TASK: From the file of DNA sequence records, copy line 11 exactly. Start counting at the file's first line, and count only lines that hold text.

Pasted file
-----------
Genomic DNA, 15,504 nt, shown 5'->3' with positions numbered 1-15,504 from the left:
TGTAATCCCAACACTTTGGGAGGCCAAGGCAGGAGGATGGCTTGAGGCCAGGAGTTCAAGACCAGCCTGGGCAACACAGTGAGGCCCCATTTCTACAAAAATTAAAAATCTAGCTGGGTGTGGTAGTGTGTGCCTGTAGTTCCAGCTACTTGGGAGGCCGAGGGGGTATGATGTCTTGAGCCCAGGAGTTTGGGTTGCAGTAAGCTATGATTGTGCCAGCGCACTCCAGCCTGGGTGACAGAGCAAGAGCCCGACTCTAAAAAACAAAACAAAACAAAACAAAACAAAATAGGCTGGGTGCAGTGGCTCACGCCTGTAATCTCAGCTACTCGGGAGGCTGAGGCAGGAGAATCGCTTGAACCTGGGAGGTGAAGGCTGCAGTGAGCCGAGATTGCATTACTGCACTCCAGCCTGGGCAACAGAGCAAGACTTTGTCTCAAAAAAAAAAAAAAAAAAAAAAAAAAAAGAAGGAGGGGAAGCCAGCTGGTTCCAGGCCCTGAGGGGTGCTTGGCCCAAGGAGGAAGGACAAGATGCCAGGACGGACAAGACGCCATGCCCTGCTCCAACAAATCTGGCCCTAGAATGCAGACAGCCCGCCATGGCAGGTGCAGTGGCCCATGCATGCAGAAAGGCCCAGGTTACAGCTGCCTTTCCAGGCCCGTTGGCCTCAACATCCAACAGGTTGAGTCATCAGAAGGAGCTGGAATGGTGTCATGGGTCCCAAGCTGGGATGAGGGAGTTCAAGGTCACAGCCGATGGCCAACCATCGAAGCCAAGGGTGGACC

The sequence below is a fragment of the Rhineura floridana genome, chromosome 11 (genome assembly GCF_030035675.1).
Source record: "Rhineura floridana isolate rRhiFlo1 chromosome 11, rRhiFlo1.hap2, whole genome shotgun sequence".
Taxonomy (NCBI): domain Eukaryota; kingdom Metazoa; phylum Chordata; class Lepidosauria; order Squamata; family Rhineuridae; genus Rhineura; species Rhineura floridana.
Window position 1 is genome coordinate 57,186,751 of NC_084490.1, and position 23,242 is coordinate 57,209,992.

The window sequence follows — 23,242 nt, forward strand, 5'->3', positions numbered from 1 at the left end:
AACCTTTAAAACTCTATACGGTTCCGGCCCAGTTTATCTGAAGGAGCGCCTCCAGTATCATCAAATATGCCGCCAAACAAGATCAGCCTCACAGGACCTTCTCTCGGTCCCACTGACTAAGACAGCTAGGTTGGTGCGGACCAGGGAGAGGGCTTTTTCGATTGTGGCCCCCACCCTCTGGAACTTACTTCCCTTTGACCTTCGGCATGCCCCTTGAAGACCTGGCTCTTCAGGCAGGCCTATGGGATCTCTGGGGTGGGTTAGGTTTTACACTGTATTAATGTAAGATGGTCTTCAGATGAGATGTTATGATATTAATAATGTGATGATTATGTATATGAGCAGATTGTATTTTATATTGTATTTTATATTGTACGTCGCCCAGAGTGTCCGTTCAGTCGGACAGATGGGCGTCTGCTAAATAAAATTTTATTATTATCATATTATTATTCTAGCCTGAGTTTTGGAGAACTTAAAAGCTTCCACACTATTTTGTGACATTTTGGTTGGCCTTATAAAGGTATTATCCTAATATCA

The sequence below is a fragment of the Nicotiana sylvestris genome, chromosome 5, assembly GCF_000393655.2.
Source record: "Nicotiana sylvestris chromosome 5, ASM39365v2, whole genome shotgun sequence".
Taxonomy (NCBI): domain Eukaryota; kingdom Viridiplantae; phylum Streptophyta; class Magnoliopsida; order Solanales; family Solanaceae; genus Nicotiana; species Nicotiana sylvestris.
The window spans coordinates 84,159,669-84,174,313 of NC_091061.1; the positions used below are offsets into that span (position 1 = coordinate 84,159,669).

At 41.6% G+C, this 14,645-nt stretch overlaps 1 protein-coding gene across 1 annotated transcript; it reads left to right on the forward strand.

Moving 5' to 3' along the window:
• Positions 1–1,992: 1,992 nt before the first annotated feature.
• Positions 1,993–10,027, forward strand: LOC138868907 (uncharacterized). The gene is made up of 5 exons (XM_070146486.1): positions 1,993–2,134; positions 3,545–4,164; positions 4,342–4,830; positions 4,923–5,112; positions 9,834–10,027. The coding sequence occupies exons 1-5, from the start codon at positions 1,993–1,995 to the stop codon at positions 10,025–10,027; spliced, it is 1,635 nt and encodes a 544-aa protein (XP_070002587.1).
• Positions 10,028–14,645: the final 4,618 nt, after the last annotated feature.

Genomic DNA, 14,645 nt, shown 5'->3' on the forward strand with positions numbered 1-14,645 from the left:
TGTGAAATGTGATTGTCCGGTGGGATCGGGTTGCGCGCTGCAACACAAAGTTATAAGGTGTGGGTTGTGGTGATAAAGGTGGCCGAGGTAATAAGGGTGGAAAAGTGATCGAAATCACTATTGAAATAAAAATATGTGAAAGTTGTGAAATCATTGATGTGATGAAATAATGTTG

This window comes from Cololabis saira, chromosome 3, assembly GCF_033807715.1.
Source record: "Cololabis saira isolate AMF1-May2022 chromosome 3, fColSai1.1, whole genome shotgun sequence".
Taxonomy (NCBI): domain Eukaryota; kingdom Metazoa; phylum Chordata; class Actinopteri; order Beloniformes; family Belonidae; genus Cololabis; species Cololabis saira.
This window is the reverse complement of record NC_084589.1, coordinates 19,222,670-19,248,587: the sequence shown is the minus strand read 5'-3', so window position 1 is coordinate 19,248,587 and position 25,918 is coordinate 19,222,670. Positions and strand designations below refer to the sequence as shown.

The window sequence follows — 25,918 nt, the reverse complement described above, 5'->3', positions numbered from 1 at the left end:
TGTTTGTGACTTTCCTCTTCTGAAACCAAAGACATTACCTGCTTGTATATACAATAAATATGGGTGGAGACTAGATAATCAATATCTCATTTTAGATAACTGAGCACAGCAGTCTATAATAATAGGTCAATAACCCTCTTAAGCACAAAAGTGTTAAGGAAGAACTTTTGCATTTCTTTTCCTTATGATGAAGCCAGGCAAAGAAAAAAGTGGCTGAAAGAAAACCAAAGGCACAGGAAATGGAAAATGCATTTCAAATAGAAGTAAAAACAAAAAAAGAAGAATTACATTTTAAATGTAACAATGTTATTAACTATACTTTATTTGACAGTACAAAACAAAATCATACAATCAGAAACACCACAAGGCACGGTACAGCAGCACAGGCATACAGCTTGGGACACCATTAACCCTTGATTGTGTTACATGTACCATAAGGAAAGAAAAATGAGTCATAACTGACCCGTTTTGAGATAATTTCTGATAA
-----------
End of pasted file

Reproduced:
Taxonomy (NCBI): domain Eukaryota; kingdom Viridiplantae; phylum Streptophyta; class Magnoliopsida; order Solanales; family Solanaceae; genus Nicotiana; species Nicotiana sylvestris.